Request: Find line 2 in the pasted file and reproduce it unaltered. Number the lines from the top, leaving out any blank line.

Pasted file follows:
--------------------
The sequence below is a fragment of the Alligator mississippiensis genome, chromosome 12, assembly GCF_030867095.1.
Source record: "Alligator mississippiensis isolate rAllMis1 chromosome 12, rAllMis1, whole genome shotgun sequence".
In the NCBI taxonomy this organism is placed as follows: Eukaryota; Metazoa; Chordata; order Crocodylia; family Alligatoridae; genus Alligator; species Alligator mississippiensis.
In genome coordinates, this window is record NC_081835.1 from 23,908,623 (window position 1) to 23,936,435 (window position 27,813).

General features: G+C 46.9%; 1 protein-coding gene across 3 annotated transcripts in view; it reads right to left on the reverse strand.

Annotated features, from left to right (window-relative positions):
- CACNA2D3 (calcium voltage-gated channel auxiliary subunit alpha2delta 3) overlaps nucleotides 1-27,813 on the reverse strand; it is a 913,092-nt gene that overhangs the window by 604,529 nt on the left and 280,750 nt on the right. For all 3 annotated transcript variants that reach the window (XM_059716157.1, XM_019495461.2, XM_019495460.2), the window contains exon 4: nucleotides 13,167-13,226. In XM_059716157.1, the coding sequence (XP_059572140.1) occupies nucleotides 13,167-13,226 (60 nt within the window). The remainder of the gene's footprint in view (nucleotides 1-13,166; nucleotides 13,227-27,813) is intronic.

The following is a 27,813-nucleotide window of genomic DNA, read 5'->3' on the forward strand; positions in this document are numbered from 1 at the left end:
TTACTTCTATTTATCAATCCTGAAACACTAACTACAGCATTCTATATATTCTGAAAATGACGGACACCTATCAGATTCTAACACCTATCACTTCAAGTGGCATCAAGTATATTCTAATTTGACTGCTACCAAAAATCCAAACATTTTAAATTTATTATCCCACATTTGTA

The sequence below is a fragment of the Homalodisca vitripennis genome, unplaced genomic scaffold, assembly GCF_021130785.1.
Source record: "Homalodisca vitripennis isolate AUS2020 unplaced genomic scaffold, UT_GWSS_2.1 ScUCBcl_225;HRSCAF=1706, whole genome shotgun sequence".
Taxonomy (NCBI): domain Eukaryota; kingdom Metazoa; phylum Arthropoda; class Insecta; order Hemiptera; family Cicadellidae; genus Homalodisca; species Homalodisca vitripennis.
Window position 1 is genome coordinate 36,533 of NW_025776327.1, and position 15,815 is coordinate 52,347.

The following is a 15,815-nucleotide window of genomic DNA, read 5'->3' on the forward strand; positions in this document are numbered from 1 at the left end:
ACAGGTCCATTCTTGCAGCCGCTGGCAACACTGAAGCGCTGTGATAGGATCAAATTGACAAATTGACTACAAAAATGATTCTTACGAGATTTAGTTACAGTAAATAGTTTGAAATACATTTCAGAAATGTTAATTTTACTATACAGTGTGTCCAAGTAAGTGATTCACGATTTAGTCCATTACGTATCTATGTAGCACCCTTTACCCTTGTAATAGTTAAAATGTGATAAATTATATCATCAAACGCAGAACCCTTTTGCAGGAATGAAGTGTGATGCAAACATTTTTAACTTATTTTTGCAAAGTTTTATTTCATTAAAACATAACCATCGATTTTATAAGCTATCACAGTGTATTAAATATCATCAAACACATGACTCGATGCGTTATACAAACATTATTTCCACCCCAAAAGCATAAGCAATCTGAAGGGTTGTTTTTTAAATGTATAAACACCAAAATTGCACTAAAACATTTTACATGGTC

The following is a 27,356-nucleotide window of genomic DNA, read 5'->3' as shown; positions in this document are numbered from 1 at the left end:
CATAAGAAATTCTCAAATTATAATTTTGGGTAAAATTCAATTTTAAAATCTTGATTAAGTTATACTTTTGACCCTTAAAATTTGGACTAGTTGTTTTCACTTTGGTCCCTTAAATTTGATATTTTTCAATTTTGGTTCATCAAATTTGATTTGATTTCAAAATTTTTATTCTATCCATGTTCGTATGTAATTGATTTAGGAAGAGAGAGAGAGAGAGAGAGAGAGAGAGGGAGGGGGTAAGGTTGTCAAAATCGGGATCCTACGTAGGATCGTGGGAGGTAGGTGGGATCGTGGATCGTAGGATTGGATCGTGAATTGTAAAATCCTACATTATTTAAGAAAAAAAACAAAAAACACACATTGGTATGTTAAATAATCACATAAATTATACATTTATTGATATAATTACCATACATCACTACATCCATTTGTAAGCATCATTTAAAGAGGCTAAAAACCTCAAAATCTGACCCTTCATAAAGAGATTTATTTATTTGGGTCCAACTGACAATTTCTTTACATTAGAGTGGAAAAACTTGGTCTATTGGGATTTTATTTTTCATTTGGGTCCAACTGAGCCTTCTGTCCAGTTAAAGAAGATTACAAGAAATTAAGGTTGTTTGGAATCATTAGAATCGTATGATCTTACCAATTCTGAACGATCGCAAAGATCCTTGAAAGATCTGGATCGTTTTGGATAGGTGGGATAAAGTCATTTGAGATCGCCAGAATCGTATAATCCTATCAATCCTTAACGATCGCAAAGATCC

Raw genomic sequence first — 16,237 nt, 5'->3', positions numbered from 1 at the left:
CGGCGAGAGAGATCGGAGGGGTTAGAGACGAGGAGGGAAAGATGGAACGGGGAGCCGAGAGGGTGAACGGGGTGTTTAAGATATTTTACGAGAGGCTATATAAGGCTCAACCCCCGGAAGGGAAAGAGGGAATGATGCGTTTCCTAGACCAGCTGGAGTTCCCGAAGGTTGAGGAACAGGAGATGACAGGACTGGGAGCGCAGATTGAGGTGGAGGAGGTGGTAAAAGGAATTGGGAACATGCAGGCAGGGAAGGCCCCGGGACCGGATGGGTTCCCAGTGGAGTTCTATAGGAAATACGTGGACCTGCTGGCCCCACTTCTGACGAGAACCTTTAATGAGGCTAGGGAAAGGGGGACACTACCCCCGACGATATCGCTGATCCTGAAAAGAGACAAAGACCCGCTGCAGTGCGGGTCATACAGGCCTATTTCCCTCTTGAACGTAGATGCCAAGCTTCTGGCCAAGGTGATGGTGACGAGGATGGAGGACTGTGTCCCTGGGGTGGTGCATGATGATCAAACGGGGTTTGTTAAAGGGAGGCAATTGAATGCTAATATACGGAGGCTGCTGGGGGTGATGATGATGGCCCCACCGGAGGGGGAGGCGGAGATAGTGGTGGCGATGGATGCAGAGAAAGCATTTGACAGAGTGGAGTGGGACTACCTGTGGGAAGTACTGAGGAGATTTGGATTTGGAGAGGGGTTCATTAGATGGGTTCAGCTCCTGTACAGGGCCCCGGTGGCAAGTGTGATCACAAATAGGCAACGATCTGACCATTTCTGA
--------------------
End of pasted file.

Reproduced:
Source record: "Alligator mississippiensis isolate rAllMis1 chromosome 12, rAllMis1, whole genome shotgun sequence".